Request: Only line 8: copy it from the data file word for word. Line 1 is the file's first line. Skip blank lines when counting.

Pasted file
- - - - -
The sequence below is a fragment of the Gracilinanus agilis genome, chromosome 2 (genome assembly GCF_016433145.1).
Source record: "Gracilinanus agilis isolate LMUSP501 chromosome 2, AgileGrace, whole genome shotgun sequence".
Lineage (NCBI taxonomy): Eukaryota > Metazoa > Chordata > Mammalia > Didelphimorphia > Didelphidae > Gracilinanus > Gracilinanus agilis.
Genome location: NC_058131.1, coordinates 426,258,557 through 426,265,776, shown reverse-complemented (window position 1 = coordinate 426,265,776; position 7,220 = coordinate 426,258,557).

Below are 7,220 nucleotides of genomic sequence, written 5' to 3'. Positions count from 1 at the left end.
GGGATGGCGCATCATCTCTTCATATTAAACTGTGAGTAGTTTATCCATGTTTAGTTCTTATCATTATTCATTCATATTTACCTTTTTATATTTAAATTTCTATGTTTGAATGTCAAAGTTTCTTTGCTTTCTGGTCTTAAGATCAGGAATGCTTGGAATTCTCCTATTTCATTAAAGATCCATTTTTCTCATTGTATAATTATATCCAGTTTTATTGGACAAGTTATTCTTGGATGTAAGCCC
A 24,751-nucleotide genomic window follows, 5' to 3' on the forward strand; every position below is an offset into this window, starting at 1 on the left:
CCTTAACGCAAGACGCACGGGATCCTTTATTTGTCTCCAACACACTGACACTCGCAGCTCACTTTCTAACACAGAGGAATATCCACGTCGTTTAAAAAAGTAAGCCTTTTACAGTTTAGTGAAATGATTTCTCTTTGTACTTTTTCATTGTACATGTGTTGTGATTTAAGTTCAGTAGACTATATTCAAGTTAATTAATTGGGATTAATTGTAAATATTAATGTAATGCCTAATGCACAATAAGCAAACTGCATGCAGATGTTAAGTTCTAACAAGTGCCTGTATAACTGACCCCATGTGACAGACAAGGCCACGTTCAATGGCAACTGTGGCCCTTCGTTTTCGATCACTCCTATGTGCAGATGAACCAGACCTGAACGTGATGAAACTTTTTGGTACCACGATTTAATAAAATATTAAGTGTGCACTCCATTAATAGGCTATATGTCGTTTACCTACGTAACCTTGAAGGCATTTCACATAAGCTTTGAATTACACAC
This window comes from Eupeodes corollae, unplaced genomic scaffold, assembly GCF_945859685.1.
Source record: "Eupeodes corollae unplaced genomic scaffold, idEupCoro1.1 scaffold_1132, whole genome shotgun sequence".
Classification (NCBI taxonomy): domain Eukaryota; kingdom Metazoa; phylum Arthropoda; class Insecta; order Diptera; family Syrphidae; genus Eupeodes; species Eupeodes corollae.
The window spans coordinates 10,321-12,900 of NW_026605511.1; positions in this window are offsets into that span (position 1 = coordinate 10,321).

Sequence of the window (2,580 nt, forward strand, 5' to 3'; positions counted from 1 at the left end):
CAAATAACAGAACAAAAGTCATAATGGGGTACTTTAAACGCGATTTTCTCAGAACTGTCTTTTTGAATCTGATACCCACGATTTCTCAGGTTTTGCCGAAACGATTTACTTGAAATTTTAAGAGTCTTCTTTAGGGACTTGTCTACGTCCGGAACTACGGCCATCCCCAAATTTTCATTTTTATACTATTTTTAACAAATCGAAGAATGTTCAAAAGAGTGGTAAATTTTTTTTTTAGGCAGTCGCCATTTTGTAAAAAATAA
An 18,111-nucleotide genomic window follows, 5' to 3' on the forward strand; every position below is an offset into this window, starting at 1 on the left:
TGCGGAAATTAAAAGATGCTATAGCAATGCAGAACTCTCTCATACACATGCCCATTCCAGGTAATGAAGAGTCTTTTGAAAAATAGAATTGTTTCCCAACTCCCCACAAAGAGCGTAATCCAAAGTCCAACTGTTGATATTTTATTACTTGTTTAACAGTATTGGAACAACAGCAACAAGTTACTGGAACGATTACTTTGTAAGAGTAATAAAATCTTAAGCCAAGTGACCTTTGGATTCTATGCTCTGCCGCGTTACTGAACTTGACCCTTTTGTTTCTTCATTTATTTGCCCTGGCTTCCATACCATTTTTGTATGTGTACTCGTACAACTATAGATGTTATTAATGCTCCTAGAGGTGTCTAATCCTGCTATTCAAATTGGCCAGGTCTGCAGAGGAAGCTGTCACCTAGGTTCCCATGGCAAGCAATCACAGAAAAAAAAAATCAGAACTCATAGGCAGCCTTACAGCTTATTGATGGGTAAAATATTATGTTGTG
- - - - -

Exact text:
CCTTAACGCAAGACGCACGGGATCCTTTATTTGTCTCCAACACACTGACACTCGCAGCTCACTTTCTAACACAGAGGAATATCCACGTCGTTTAAAAAAGTAAGCCTTTTACAGTTTAGTGAAATGATTTCTCTTTGTACTTTTTCATTGTACATGTGTTGTGATTTAAGTTCAGTAGACTATATTCAAGTTAATTAATTGGGATTAATTGTAAATATTAATGTAATGCCTAATGCACAATAAGCAAACTGCATGCAGATGTTAAGTTCTAACAAGTGCCTGTATAACTGACCCCATGTGACAGACAAGGCCACGTTCAATGGCAACTGTGGCCCTTCGTTTTCGATCACTCCTATGTGCAGATGAACCAGACCTGAACGTGATGAAACTTTTTGGTACCACGATTTAATAAAATATTAAGTGTGCACTCCATTAATAGGCTATATGTCGTTTACCTACGTAACCTTGAAGGCATTTCACATAAGCTTTGAATTACACAC